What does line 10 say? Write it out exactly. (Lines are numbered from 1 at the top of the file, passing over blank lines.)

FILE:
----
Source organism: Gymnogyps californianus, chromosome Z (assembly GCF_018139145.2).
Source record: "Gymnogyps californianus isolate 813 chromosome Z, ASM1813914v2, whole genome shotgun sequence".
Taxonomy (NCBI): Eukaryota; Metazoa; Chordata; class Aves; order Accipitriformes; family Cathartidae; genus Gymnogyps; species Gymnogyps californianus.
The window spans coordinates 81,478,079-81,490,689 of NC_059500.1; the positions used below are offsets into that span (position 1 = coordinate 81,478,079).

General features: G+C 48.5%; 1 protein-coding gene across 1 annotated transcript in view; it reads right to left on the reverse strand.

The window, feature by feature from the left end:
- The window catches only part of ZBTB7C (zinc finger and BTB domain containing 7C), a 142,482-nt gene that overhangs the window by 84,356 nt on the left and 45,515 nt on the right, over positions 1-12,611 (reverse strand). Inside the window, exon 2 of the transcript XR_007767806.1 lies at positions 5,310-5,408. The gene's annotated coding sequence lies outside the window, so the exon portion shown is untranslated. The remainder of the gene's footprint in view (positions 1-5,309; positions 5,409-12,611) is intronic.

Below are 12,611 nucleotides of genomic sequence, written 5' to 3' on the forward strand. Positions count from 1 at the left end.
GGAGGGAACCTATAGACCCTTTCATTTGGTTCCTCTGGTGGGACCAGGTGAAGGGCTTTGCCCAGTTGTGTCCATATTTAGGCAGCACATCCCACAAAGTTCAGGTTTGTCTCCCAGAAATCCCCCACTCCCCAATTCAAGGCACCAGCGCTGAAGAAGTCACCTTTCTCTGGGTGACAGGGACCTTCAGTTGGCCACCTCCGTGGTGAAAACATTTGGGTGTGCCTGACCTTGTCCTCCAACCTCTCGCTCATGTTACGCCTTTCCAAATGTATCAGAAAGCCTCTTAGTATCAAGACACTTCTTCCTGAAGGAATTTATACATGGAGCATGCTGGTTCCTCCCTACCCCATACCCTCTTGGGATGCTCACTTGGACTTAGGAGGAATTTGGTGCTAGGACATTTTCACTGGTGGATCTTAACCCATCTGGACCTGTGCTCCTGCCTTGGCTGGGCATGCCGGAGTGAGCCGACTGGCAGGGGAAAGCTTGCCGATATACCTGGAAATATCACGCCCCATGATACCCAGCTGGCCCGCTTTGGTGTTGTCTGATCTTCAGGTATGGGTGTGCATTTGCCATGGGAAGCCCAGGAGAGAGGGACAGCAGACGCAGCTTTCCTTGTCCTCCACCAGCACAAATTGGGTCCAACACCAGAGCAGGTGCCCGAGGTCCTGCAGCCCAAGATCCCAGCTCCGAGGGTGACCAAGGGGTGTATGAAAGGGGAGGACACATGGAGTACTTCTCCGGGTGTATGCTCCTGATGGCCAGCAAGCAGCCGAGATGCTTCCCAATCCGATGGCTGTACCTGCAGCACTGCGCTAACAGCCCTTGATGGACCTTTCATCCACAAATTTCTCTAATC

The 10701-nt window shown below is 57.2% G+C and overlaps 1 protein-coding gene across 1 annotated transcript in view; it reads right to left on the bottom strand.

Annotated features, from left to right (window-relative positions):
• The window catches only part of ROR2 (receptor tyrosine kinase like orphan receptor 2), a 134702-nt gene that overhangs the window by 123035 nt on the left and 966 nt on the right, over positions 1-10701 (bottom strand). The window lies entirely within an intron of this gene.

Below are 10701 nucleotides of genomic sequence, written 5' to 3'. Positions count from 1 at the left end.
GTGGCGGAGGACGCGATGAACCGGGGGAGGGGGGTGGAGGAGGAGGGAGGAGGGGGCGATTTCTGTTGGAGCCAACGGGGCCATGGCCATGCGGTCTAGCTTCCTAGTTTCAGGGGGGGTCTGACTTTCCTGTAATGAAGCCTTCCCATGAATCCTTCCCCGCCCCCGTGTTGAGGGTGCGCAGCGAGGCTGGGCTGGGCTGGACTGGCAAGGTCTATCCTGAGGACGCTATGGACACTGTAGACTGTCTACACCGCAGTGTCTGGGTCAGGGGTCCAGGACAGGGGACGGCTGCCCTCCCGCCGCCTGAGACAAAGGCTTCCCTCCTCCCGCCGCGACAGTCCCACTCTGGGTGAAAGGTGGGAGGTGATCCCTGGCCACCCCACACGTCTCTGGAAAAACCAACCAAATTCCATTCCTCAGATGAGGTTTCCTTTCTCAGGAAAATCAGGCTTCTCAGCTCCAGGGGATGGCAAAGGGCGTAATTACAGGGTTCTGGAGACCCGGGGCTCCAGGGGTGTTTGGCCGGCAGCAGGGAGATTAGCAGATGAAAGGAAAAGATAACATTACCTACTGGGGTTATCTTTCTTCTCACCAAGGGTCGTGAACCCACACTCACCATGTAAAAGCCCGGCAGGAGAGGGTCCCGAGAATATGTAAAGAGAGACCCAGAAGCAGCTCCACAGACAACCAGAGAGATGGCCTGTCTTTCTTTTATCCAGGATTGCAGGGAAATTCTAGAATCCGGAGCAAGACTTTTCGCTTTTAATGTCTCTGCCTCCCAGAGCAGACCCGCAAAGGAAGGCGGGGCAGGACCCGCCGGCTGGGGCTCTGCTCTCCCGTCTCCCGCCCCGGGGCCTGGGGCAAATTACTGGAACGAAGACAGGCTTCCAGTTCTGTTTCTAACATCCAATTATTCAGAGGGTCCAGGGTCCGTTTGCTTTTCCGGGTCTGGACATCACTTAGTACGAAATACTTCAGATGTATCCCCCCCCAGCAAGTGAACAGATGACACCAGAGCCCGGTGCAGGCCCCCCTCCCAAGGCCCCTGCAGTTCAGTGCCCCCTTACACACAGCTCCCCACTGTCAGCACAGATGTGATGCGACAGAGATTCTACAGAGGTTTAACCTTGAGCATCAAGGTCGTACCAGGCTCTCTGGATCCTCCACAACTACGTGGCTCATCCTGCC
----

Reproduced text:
The 10701-nt window shown below is 57.2% G+C and overlaps 1 protein-coding gene across 1 annotated transcript in view; it reads right to left on the bottom strand.